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A Decade After Dolly

Genetic Crossroads
June 29th, 2006

Ten years ago this summer, the world’s first cloned mammal was born. The lamb named 6LL3—soon to become famous as “Dolly”—was created from the DNA of an adult sheep by a team of veterinary researchers, led by Ian Wilmut and Keith Campbell, at the Roslin Institute in Scotland. The New York Times front-page story on Dolly, published when her birth was announced in February 1997, noted that “the achievement shocked leading researchers who had said it could not be done.” The article also introduced the topic that has since dominated media coverage and public discussion of cloning: “In theory,” it said, “such techniques could be used to... create a genetically identical human—a time-delayed twin.”

In the years since Dolly, a near consensus has emerged: Cloning human beings is a very bad idea, and should be prohibited. More than forty countries—including nearly every country with a significant human biotechnology program—have adopted prohibitions against human reproductive cloning. But the United States has not.

The past decade has seen the development of techniques that, if not effectively regulated, could lead not only to cloned children, but also to a “designer baby” world of genetically “enhanced” humans. Again, unlike many other countries, the US has not put in place binding regulations to prevent this. 

The cloning technique that produced Dolly may turn out to have beneficial applications as a tool for biomedical research. But it could also be misused in the production of cloned or genetically modified children. This “dual use” situation is understood by researchers, but has received little attention from the media or policy makers. In their book about Dolly, The Second Creation, Ian Wilmut and his co-authors wrote, “Cloning and [inheritable] genetic engineering are conceptually linked because they are technically linked.”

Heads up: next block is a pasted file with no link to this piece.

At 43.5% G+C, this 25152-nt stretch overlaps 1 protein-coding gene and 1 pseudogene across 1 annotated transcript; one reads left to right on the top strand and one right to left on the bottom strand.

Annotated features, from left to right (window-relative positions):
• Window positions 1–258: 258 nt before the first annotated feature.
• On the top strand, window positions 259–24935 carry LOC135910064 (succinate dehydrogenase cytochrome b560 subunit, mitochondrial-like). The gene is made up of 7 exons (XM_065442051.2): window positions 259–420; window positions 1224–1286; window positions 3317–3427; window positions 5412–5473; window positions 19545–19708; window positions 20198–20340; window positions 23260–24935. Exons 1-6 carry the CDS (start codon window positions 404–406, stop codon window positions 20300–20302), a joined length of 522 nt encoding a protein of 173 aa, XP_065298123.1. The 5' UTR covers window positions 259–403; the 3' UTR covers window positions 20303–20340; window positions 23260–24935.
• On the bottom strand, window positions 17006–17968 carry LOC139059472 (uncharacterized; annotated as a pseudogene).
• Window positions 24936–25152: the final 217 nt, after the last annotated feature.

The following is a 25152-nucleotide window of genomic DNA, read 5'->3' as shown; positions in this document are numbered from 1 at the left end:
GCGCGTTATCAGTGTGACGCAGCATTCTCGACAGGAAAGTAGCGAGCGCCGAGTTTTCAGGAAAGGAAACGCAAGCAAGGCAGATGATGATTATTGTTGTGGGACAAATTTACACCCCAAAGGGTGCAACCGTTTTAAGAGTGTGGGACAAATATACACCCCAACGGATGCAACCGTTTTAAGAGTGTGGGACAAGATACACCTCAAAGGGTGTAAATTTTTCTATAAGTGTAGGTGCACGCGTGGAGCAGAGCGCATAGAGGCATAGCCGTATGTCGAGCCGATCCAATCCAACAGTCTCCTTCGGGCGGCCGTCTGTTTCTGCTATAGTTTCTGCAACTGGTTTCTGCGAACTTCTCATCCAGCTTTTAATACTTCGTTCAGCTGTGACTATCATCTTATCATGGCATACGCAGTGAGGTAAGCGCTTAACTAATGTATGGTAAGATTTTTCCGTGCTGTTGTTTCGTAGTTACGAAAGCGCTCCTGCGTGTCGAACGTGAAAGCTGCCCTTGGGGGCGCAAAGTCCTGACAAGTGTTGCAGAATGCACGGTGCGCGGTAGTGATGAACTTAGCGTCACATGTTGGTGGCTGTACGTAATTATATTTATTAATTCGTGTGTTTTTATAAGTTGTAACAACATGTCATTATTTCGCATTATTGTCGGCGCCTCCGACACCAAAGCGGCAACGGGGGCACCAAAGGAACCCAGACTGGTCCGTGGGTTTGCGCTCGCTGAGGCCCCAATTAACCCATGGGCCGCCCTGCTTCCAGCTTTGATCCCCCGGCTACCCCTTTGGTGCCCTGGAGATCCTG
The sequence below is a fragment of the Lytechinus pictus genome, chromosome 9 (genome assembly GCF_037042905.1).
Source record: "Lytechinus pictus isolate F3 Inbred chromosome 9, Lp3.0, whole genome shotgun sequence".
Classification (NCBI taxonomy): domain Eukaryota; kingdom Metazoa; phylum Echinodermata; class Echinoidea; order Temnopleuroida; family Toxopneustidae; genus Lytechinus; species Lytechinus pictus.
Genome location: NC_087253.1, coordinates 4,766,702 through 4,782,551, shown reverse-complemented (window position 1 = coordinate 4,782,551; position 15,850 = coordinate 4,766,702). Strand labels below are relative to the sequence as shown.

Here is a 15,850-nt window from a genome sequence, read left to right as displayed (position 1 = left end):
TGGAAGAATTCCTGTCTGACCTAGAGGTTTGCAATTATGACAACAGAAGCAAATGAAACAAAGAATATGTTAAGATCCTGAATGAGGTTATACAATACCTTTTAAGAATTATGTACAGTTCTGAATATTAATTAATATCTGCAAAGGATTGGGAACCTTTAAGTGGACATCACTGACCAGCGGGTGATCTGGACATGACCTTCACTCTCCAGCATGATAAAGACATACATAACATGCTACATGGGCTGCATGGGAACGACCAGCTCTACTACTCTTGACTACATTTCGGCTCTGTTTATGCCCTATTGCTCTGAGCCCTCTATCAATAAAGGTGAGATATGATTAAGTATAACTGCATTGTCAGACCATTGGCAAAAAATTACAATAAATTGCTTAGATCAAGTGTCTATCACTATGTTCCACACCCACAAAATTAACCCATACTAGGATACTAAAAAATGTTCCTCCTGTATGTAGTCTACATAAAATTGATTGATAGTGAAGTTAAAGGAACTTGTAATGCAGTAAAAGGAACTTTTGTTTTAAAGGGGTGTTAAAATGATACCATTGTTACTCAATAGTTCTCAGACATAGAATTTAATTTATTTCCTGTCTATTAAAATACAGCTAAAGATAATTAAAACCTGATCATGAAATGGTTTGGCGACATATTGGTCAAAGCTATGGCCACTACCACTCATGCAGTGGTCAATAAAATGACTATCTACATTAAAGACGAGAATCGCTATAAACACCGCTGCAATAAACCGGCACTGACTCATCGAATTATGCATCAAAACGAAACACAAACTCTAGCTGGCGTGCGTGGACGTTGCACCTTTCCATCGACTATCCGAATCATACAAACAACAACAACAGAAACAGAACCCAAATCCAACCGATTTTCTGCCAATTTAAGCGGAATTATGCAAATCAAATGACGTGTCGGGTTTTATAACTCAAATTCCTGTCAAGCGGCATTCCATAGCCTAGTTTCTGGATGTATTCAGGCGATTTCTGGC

Along similar lines, the Genetics and Public Policy Center at Johns Hopkins University has warned that “rapid advances in stem cell research and other genetic technologies make the possibility of successful permanent modification of the human genome... much more likely... and as a society, we are running out of time to plan sensible policies.”

The ten-year anniversary of Dolly’s birth is an opportunity to reflect on what needs to be done if we are to realize any medical or scientific benefits that cloning technology offers, and avoid the real risks that it poses.

This will require leadership from all sides. Those who oppose research cloning need to recognize that the majority of Americans are willing to support some forms of embryo research, as long as the need is clear. And scientists need to recognize that most Americans are willing to support cloning research only if it is subject to strong social oversight and control.

Many nations, including Canada, Australia and most of Europe, have adopted comprehensive policies that ban reproductive cloning and inheritable human genetic manipulation, while allowing carefully regulated stem cell research to proceed. We need similar comprehensive enforceable policies in the United States and all countries.


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